If I do not know a number when I receive a call, I will not answer the phone. Seeing an unknown number triggers panic in me as the thoughts race through my head of who it could be and what they could want.

16. Panic Attacks

Last but not least, I do have panic attacks. Sometimes there is absolutely nothing that sets them off. There have been times I was taken to the emergency room, because I could not breathe and the world was spinning. At 15 years old, I refused to believe I should be treated for anxiety. However, now I am glad that I did, because my anxiety is real.

I do not just get stressed out or worried occasionally. My thoughts are constant my symptoms are ongoing. Ever since I can remember, I have lived with this mental illness. I cannot just "calm down" or stop stressing out.

Although these are just a few of my symptoms, every person's illness is different. Perhaps you can relate, perhaps you cannot. Regardless, mental illnesses are much more than the media portrays. Most people would not know that I have anxiety, unless I brought it to their attention. Never underestimate what someone is going through, be open-minded on situations you do not fully understand, and always be kind to one another. It may not fix all the problems in the world, but we have to start somewhere.


Cover Image Credit: Unsplash

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Sorry Not Sorry, My Parents Paid For My Coachella Trip

No haters are going to bring me down.
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With Coachella officially over, lives can go back to normal and we can all relive Beyonce’s performance online for years to come. Or, if you were like me and actually there, you can replay the experience in your mind for the rest of your life, holding dear to the memories of an epic weekend and a cultural experience like no other on the planet.

And I want to be clear about the Beyonce show: it really was that good.

But with any big event beloved by many, there will always be the haters on the other side. The #nochella’s, the haters of all things ‘Chella fashion. And let me just say this, the flower headbands aren’t cultural appropriation, they’re simply items of clothing used to express the stylistic tendency of a fashion-forward event.

Because yes, the music, and sure, the art, but so much of what Coachella is, really, is about the fashion and what you and your friends are wearing. It's supposed to be fun, not political! Anyway, back to the main point of this.

One of the biggest things people love to hate on about Coachella is the fact that many of the attendees have their tickets bought for them by their parents.

Sorry? It’s not my fault that my parents have enough money to buy their daughter and her friends the gift of going to one of the most amazing melting pots of all things weird and beautiful. It’s not my fault about your life, and it’s none of your business about mine.

All my life, I’ve dealt with people commenting on me, mostly liking, but there are always a few that seem upset about the way I live my life.

One time, I was riding my dolphin out in Turks and Cacaos, (“riding” is the act of holding onto their fin as they swim and you sort of glide next to them. It’s a beautiful, transformative experience between human and animal and I really think, when I looked in my dolphin’s eye, that we made a connection that will last forever) and someone I knew threw shade my way for getting to do it.

Don’t make me be the bad guy.

I felt shame for years after my 16th birthday, where my parents got me an Escalade. People at school made fun of me (especially after I drove into a ditch...oops!) and said I didn’t deserve the things I got in life.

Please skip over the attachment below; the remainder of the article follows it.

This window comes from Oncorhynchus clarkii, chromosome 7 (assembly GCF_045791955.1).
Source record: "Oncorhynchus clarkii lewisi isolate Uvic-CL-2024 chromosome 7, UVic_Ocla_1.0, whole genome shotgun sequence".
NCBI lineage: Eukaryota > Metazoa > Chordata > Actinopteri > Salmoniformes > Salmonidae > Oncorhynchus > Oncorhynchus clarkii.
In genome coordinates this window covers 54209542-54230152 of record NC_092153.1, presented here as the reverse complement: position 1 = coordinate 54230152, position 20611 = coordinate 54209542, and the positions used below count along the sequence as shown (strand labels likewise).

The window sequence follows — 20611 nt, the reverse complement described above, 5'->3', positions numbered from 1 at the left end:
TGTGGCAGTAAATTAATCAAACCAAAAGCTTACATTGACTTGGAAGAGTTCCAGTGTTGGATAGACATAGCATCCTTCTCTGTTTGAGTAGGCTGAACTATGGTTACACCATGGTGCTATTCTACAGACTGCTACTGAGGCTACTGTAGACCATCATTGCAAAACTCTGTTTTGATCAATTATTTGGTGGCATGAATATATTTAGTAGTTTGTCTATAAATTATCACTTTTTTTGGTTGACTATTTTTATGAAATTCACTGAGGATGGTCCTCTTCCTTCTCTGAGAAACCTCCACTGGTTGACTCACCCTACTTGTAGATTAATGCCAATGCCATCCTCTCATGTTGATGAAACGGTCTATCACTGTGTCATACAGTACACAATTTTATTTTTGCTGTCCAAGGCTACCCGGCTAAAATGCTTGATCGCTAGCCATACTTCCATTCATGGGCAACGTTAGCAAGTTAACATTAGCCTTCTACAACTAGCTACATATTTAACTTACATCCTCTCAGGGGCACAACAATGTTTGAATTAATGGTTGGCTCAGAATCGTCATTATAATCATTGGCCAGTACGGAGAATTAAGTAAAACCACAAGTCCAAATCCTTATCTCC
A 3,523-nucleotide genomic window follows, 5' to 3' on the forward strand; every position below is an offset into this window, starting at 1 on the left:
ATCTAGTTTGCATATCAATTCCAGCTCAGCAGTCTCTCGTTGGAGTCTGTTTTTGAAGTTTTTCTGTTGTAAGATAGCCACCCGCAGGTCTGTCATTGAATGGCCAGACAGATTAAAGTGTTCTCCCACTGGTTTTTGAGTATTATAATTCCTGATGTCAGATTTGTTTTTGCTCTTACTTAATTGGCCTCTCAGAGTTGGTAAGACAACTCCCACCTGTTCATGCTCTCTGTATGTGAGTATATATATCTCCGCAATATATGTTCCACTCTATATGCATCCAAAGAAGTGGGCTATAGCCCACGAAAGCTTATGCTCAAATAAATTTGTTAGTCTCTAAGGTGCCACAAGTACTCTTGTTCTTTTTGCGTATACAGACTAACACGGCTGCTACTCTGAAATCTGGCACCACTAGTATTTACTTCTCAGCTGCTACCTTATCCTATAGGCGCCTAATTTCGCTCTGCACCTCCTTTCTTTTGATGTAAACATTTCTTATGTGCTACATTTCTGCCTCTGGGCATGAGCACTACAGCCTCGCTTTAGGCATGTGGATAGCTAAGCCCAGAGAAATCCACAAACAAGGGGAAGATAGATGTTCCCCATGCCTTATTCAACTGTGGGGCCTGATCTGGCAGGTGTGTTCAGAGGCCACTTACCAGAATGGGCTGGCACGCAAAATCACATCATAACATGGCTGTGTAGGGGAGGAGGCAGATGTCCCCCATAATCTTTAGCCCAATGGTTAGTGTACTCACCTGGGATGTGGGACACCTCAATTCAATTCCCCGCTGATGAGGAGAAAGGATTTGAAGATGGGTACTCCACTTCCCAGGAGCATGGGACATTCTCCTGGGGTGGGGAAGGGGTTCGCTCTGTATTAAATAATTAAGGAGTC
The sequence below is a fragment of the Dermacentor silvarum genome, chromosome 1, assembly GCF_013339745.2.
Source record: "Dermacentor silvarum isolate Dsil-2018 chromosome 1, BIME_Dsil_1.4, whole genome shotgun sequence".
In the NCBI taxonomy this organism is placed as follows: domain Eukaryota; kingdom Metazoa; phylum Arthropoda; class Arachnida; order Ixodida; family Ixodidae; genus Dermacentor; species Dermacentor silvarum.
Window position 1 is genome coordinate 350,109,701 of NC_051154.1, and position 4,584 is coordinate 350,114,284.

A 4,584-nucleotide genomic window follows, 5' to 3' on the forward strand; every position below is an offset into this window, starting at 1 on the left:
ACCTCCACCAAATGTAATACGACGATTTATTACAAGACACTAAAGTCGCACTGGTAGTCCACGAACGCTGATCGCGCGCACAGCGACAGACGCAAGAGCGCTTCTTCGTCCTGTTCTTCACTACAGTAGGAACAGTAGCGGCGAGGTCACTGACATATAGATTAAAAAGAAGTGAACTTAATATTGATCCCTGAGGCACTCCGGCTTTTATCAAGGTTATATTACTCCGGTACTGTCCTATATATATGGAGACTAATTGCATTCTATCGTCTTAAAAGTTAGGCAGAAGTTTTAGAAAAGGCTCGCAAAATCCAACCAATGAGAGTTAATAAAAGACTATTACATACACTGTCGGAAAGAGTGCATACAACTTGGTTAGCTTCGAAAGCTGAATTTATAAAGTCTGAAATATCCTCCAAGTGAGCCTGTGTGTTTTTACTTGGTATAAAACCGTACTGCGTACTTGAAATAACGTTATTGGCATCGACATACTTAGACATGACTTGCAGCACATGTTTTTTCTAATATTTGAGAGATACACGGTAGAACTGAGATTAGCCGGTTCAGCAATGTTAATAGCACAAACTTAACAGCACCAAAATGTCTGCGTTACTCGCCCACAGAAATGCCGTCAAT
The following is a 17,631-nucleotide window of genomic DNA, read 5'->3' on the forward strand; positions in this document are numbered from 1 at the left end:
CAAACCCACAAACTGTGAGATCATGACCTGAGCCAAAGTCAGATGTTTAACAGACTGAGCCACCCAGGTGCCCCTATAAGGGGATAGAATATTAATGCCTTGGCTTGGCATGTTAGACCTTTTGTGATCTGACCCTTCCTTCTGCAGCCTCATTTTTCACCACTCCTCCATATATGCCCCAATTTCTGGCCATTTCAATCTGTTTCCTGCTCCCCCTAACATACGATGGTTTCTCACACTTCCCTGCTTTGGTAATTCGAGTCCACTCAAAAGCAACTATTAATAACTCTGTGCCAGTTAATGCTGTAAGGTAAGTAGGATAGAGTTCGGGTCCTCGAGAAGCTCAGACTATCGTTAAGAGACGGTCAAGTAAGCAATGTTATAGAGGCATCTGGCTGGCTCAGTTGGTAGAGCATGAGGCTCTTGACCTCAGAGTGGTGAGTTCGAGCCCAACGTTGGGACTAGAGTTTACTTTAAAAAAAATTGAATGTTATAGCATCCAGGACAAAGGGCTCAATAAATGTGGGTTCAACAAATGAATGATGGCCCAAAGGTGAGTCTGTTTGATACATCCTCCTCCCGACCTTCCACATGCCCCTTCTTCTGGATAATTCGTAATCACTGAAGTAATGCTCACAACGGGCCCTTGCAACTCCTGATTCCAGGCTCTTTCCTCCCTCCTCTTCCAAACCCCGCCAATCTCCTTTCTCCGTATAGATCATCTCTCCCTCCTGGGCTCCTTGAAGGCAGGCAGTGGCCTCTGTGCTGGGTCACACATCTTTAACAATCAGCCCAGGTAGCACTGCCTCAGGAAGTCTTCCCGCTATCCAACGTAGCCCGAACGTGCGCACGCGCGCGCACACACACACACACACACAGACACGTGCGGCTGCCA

I can think of a lot of people who probably don't deserve the things in life that they get, but you don't hear me hating on them (that's why we vote, people). Well, I’m sick of being made to feel guilty about the luxuries I’m given, because they’ve made me who I am, and I love me.

I’m a good person.

I’m not going to let the Coachella haters bring me down anymore. Did my parents buy my ticket and VIP housing? Yes. Am I sorry about that? Absolutely not.

Sorry, not sorry!

Cover Image Credit: Kaycie Allen

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It’s Not You, It’s My Anxiety

I'm not trying to be rude, sometimes I just can't function normally.
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Flashback to 2010. I was starting a new school. As any person, all I wanted to do was make a good first impression and make friends. The second day of school, a girl (who later became a close friend) looked me dead in the eyes and said, “I can’t believe you’re actually talking to me. The first day of school, you seemed so standoffish, and you couldn’t even look anyone in the eye. I thought you were too good for me.”

I was shocked. Everyone who knows me knows I’m not like that at all…it just takes me longer than the average person to feel comfortable in certain situations. This wasn’t the first or last time someone made that comment about me, and I wasn’t shocked that I received it. My “standoffishness” stems from anxiety.

Anxiety is unique to each individual who has to struggle with it on a daily basis, so I can’t speak for everyone as I begin to describe mine. My anxiety conjures feelings of nervousness, apprehension, and unease. It is usually triggered by foreign, new, or uncomfortable situations. I will start to overthink all the worst possible outcomes, and freak out.

I’ve never been the type of person that is completely confident or fearless going into something new. I’m hesitant, with fear that I could possibly mess up or do wrong. Sometimes, I think my opinions aren’t welcome, so I don’t bother speaking up. This can cause me stress, and my way of dealing with that is to shut down. I just need a little more time to warm up to something.

If I’m quiet or I look disinterested, that’s just my body reacting to some inner turmoil going on inside me. It’s not anything that’s making me angry, and no, I don’t hate you. I’m literally going through a mental struggle and it’s hard.

Luckily, I’m not this way all the time. When I’m in my element and comfortable, I can properly function like a normal human being. Please don’t take my off-putting behaviors too personally because it’s not you, it’s my anxiety.

Cover Image Credit: Colette Wright